DraftKings, FanDuel and the attorney general's office each will receive 20 minutes to argue during Wednesday's hearing, which will take place in downtown Manhattan. Marc Zwillinger of ZwillGen PLLC and John S. Kiernan of Debevoise & Plimpton LLP are the listed attorneys for FanDuel. The company declined to comment in the days leading up to the hearing. Opinions vary on if Mendez will actually issue an order after Wednesday's hearing.
If he does, more than 600,000 New York-based players who have collectively paid at least $200 million in entry fees in 2015 will no longer be able to access the site from inside the state.
"I'm very concerned. I do this for a living," New York resident and high-level daily fantasy player Brit Devine said. "The attorney general, theoretically, would take my job away."
The skill-versus-chance element of the argument has received the most attention and might ultimately be the deciding factor in the case, but not necessarily what the judge rules on Wednesday.
Jeff Ifrah, a prominent Washington, D.C., gaming lawyer, said ruling on the skill-versus-chance merits would be extremely challenging for the judge with limited time. He believes the deceptive advertising allegations could play a bigger factor in any ruling.
"Everyone is focused on skill versus chance, but history teaches us here that the outcome of these types of litigations often is arrived at without ever addressing skill versus chance," Ifrah said.
DraftKings and FanDuel flooded the market with advertising in the first two months of the football season. The companies have spent more than $250 million combined this year, according to ad tracker iSpot. Boies told ESPN that all DraftKings advertisements are true.
"There are fixed prizes and those prizes are given away," Boies told ESPN on Monday. "In fact, unlike a Publisher's Clearing House prize, you know more about the people competing for a DraftKings prize. You know how many players are playing and you can even see the contestants."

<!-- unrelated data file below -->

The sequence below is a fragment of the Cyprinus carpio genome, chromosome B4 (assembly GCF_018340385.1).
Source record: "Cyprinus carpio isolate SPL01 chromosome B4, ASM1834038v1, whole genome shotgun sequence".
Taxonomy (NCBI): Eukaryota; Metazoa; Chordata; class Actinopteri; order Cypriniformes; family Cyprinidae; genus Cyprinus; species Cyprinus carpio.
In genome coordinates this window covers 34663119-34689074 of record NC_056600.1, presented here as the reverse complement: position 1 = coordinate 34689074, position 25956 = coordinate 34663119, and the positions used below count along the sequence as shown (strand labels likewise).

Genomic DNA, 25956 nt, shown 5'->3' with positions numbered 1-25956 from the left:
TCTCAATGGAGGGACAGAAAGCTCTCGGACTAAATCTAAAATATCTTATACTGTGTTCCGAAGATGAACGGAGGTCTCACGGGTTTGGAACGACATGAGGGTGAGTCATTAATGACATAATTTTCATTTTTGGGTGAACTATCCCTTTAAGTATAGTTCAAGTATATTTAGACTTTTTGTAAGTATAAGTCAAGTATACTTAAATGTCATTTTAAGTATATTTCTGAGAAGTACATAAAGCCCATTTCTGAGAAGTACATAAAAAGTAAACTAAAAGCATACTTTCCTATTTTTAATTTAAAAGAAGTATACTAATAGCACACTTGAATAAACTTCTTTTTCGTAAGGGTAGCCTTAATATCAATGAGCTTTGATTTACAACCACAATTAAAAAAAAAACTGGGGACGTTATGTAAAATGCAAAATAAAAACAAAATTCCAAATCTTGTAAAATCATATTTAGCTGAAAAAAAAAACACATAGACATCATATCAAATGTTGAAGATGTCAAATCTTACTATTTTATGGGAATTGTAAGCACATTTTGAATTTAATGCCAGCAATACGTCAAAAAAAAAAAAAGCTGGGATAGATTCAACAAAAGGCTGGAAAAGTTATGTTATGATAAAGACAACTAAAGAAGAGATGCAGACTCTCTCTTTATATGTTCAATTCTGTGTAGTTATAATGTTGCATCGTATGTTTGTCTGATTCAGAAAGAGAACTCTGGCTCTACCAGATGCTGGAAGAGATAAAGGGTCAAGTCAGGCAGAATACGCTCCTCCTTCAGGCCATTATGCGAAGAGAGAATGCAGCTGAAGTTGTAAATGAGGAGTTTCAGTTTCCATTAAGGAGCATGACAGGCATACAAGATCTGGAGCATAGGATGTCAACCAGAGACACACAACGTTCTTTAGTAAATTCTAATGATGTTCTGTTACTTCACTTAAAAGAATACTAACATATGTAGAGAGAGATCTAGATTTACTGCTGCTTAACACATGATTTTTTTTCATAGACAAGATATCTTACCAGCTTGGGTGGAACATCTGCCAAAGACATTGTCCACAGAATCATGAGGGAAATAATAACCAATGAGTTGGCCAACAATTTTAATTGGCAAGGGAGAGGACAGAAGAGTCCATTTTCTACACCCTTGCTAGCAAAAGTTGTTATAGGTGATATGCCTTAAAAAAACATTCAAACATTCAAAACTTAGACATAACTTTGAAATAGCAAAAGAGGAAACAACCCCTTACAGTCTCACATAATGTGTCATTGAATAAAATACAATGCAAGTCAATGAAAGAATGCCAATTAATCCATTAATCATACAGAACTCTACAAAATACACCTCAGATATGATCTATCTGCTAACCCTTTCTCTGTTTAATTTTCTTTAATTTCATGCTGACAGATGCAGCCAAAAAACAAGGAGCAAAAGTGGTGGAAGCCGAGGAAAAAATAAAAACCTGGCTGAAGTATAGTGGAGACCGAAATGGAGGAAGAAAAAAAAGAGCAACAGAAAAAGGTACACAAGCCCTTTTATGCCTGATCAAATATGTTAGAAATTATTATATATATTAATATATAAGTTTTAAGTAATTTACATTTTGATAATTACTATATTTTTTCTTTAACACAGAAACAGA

New York's state law trumps the federal statute -- the Unlawful Internet Gambling Enforcement Act of 2006 (UIGEA) -- that daily fantasy operators have pointed to for year in regard to their legality. The federal law aims to prohibit payment processors from handling illegal gambling transactions like those from offshore sportsbooks. It includes language that precludes fantasy sports that meet certain criteria from being considered a "bet or wager" during financial transactions.
The UIGEA states that fantasy games will not be considered a "bet or wager" if:
• All prizes and awards offered to winning participants are established and made known to the participants in advance of the game or contest and their value is not determined by the number of participants or the amount of any fees paid by those participants.
• All winning outcomes reflect the relative knowledge and skill of the participants and are determined predominantly by accumulated statistical results of the performance of individuals (athletes in the case of sports events) in multiple real-world sporting or other events.
• No winning outcome is based -- on the score, point spread, or any performance or performances of any single real-world team or any combination of such teams or solely on any single performance of an individual athlete in any single real-world sporting or other event.
But, as with most gambling statutes, state law trumps the UIGEA.
Attorney Linda Goldstein of Manatt Phelps & Phillips, who represented the Fantasy Sports Trade Association interests in 2006, worked specifically on the language for fantasy sports in the UIGEA. She told ESPN that the criteria were written to create a distinction between fantasy sports and traditional sports betting.
"I think the legal arguments that the daily fantasy leagues have are very, very strong, based on traditional views of what constitutes a game of skill versus what constitutes a game of chance," Goldstein told ESPN. "What we don't know is if there will be a shift in the landscape."